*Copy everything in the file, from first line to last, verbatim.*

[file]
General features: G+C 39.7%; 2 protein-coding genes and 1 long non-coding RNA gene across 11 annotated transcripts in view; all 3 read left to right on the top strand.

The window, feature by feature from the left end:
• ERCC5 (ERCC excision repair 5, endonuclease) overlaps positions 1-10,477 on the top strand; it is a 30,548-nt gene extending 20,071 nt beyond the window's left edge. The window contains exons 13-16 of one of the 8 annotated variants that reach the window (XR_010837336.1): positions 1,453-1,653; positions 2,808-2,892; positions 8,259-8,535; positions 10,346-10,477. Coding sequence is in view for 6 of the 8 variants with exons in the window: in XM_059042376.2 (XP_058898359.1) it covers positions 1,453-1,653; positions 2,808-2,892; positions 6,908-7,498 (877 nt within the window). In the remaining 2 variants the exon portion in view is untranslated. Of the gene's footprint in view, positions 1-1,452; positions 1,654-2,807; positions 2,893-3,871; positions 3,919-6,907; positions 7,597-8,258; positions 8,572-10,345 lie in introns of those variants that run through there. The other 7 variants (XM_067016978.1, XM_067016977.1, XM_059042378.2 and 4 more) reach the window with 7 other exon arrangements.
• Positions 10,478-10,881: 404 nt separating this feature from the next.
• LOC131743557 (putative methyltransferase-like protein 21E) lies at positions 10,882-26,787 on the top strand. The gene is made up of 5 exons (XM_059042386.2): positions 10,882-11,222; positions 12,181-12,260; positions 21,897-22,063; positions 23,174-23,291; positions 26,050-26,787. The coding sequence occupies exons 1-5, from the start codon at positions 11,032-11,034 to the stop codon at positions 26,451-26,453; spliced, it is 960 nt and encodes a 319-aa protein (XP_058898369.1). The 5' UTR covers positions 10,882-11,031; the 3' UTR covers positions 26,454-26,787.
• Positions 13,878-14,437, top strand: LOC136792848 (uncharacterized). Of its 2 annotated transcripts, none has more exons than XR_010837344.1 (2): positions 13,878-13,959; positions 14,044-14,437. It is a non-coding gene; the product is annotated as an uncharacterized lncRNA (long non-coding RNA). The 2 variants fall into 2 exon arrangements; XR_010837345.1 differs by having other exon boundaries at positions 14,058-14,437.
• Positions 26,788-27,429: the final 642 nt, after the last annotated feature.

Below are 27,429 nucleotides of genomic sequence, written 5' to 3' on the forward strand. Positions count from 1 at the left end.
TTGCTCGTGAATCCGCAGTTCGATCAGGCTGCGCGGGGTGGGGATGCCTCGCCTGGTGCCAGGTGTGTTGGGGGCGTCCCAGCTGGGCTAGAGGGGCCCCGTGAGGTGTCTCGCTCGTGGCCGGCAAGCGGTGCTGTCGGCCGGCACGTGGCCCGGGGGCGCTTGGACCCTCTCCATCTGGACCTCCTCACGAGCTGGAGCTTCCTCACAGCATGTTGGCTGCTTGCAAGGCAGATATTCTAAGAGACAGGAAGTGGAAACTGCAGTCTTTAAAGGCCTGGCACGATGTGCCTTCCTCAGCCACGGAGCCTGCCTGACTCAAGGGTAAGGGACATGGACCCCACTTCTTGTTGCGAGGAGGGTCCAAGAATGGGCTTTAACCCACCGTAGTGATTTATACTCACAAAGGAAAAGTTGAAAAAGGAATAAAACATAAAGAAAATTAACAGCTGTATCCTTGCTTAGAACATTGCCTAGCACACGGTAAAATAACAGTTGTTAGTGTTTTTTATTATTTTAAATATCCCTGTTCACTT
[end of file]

General features: G+C 39.7%; 2 protein-coding genes and 1 long non-coding RNA gene across 11 annotated transcripts in view; all 3 read left to right on the top strand.

The window, feature by feature from the left end:
• ERCC5 (ERCC excision repair 5, endonuclease) overlaps positions 1-10,477 on the top strand; it is a 30,548-nt gene extending 20,071 nt beyond the window's left edge. The window contains exons 13-16 of one of the 8 annotated variants that reach the window (XR_010837336.1): positions 1,453-1,653; positions 2,808-2,892; positions 8,259-8,535; positions 10,346-10,477. Coding sequence is in view for 6 of the 8 variants with exons in the window: in XM_059042376.2 (XP_058898359.1) it covers positions 1,453-1,653; positions 2,808-2,892; positions 6,908-7,498 (877 nt within the window). In the remaining 2 variants the exon portion in view is untranslated. Of the gene's footprint in view, positions 1-1,452; positions 1,654-2,807; positions 2,893-3,871; positions 3,919-6,907; positions 7,597-8,258; positions 8,572-10,345 lie in introns of those variants that run through there. The other 7 variants (XM_067016978.1, XM_067016977.1, XM_059042378.2 and 4 more) reach the window with 7 other exon arrangements.
• Positions 10,478-10,881: 404 nt separating this feature from the next.
• LOC131743557 (putative methyltransferase-like protein 21E) lies at positions 10,882-26,787 on the top strand. The gene is made up of 5 exons (XM_059042386.2): positions 10,882-11,222; positions 12,181-12,260; positions 21,897-22,063; positions 23,174-23,291; positions 26,050-26,787. The coding sequence occupies exons 1-5, from the start codon at positions 11,032-11,034 to the stop codon at positions 26,451-26,453; spliced, it is 960 nt and encodes a 319-aa protein (XP_058898369.1). The 5' UTR covers positions 10,882-11,031; the 3' UTR covers positions 26,454-26,787.
• Positions 13,878-14,437, top strand: LOC136792848 (uncharacterized). Of its 2 annotated transcripts, none has more exons than XR_010837344.1 (2): positions 13,878-13,959; positions 14,044-14,437. It is a non-coding gene; the product is annotated as an uncharacterized lncRNA (long non-coding RNA). The 2 variants fall into 2 exon arrangements; XR_010837345.1 differs by having other exon boundaries at positions 14,058-14,437.
• Positions 26,788-27,429: the final 642 nt, after the last annotated feature.

Below are 27,429 nucleotides of genomic sequence, written 5' to 3' on the forward strand. Positions count from 1 at the left end.
TTGCTCGTGAATCCGCAGTTCGATCAGGCTGCGCGGGGTGGGGATGCCTCGCCTGGTGCCAGGTGTGTTGGGGGCGTCCCAGCTGGGCTAGAGGGGCCCCGTGAGGTGTCTCGCTCGTGGCCGGCAAGCGGTGCTGTCGGCCGGCACGTGGCCCGGGGGCGCTTGGACCCTCTCCATCTGGACCTCCTCACGAGCTGGAGCTTCCTCACAGCATGTTGGCTGCTTGCAAGGCAGATATTCTAAGAGACAGGAAGTGGAAACTGCAGTCTTTAAAGGCCTGGCACGATGTGCCTTCCTCAGCCACGGAGCCTGCCTGACTCAAGGGTAAGGGACATGGACCCCACTTCTTGTTGCGAGGAGGGTCCAAGAATGGGCTTTAACCCACCGTAGTGATTTATACTCACAAAGGAAAAGTTGAAAAAGGAATAAAACATAAAGAAAATTAACAGCTGTATCCTTGCTTAGAACATTGCCTAGCACACGGTAAAATAACAGTTGTTAGTGTTTTTTATTATTTTAAATATCCCTGTTCACTT